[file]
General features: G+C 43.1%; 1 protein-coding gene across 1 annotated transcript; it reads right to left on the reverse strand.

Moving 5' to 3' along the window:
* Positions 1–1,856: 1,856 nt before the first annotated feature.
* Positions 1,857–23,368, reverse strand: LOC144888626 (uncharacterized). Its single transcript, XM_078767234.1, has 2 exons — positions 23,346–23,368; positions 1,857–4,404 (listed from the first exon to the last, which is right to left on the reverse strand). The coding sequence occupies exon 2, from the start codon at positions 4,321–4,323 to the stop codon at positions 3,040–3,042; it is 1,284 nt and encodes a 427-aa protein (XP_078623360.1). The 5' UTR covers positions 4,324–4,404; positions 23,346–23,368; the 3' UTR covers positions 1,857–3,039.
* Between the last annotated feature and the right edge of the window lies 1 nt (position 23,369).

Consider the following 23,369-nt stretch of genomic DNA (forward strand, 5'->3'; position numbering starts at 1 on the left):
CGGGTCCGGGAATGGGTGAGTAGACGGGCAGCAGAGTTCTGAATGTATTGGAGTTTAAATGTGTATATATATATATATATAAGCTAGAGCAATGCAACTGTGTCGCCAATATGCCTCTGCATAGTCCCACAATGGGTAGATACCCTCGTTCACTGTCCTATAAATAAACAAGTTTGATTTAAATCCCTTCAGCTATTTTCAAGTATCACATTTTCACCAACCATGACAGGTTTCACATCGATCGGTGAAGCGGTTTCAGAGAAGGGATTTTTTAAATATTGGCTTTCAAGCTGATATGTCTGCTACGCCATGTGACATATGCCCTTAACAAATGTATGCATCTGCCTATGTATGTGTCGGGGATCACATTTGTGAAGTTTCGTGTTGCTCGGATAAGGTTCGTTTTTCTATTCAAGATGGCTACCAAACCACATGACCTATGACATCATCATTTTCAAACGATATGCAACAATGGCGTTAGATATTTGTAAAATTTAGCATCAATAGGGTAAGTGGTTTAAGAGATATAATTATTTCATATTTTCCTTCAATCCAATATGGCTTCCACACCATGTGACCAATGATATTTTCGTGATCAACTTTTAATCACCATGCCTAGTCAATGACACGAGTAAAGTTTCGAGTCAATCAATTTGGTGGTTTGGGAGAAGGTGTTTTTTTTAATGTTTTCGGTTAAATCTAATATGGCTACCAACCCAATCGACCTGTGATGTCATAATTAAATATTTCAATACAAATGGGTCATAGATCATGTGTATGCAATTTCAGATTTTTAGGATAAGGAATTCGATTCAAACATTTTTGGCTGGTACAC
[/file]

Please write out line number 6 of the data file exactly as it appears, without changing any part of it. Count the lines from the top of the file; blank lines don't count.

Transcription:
Consider the following 23,369-nt stretch of genomic DNA (forward strand, 5'->3'; position numbering starts at 1 on the left):